Content Marketing Isn’t a Marathon—It’s a Relay Race

“Content marketing is a marathon.” In the content marketing community, this phrase is our version of “there’s no place like home.” Say it enough times, at enough conferences, and all of our problems will go away.

Or maybe not.

Great content marketing can absolutely deliver compounding returns over time, building loyal audiences likely to buy more from a brand. But even if a CMO agrees with this idea, she may not be inclined to implement it. Why? Because marketing leaders have little incentive to play the long game.

The CMO’s Dilemma

According to research from Spencer Stuart, an executive search and consulting firm, the average CMO tenure lasts just 42 months—less than half the average tenure of the average CEO. Many fail to even make it that long.

In the vast majority of cases I’ve seen, the CEO brings in a CMO to solve an immediate and dire business need. As a result, CMOs face pressure the second they step in the door.

“If you are CEO and you tried a game plan and it’s not working, what do you do?” Greg Welch, a consultant who helped conduct the research, told the Wall Street Journal. “You change the playbook and change the players.”

But if you’re a new CMO, what should you do when you’re chosen as the new player?

A) Push all of your chips in on audience-centric content marketing—a practice with the potential to transform your brand’s relationships with people in the long run, even if it delivers an unpredictable impact on revenue in the first 12 months?


B) Bet your chips on direct response advertising and lead-gen tactics, which will deliver predictable, mediocre results?

For CMOs worried about a quick-trigger firing that’ll knock them out of the C-Suite for good, it’s hard to blame them for picking the safe answer. Which is why content marketers need to focus their attention on more than marketing departments, and change their approach to content marketing strategy.

The path to content marketing success

Look at the most successful content marketing programs, and you’ll see a common theme: executive buy-in.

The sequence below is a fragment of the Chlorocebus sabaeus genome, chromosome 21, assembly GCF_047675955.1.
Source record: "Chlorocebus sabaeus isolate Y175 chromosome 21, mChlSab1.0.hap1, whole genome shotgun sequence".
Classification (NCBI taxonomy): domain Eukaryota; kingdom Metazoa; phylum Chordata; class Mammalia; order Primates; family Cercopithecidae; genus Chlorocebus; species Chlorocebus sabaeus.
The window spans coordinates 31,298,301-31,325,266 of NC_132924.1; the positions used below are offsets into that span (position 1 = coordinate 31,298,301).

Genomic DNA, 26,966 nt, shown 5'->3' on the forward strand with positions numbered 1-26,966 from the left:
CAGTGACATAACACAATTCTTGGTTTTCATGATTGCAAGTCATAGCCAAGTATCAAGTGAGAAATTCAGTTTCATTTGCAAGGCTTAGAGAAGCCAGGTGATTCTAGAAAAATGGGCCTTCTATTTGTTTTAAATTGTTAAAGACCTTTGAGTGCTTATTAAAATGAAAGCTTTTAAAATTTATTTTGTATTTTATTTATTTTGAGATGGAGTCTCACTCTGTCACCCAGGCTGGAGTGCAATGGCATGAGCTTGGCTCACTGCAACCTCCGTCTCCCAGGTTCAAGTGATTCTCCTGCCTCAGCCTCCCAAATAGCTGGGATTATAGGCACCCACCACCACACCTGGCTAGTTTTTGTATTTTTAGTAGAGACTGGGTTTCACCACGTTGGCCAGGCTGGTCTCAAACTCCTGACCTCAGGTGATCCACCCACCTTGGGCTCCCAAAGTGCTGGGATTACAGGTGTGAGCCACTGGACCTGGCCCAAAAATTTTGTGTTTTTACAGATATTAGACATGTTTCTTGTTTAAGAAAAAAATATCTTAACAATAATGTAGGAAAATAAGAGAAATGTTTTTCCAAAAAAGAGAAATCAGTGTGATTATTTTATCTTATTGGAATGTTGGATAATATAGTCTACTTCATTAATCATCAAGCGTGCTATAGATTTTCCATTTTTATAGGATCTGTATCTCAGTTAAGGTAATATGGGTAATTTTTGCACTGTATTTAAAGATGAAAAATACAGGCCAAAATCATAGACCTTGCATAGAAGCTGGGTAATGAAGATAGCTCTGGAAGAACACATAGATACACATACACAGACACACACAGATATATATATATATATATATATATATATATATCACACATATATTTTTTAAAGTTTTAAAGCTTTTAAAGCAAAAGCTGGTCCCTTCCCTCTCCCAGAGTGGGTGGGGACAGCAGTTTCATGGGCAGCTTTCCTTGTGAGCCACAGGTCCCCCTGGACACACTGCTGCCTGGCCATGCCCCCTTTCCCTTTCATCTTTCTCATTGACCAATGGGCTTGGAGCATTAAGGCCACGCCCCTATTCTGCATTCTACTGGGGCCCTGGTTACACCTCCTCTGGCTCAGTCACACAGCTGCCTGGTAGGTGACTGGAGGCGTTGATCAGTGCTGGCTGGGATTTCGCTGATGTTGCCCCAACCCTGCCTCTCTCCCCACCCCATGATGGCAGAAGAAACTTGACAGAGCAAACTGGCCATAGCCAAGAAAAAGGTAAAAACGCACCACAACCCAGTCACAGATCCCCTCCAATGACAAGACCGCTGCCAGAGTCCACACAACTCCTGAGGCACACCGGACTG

Marriott, Amex, GE, Red Bull—all the content programs that marketers worship are fueled by CEO support that protects the marketing team from needing to chase short-term results. Startups are often much better at building content marketing programs than larger competitors because of this freedom. Founders in it for the long haul support content initiatives; managers and directors brought in from the outside don’t always have that perspective.

So is all doomed for companies that don’t have built-in support? Definitely not. As a content strategist, I’ve found a few simple ways to change the way we pitch and implement content marketing.

1. Start small, but don’t half-ass it

Marketing leaders with tenuous job security don’t have to bet everything on content. But they also can’t just give it lip service, throwing a few posts on a blog in a vain attempt to stay on trend.

Instead, start with one particular line of business or product. Create a content strategy that will help you build relationships with one particular persona. Then establish clear KPIs that track both how you’re building the relationship (return visits, time spent with content, shares, newsletter signups) and the actions they take once you’ve earned their trust (visiting product pages, requesting demos, talking to sales).

You need to track the growth of these metrics over time to tell the true story. With the right data, you can effectively optimize how you create content and distribute it throughout the customer journey.

This is a common approach we take with our clients at Contently. When other lines of business see the results, they want in on the fun. Investment increases year over year.

2. Market your content with paid media

A strange thing happens when brands invest in content marketing—people forget the marketing part. Content programs still require marketing fundamentals—like using paid media to get content in front of your target audience.

The biggest reason content marketing programs fail in the first year is people don’t set aside a budget to distribute their content on platforms like Facebook, LinkedIn, Instagram, and Outbrain.

3. Evangelize to the rest of the C-Suite and other teams

When you set up a content marketing program in this fashion, don’t hold onto the results like they’re a secret. Find opportunities to talk about the program at company-wide meetings and prepare reports for executives outside of the marketing team. Even if the CEO doesn’t pay immediate attention, other departments such as HR and sales will want to explore how content can help them get superior results.

Ultimately, most successful content marketing programs won’t look like a marathon. Instead, they’ll resemble a relay race.

Image by Braden Collum for Unsplash

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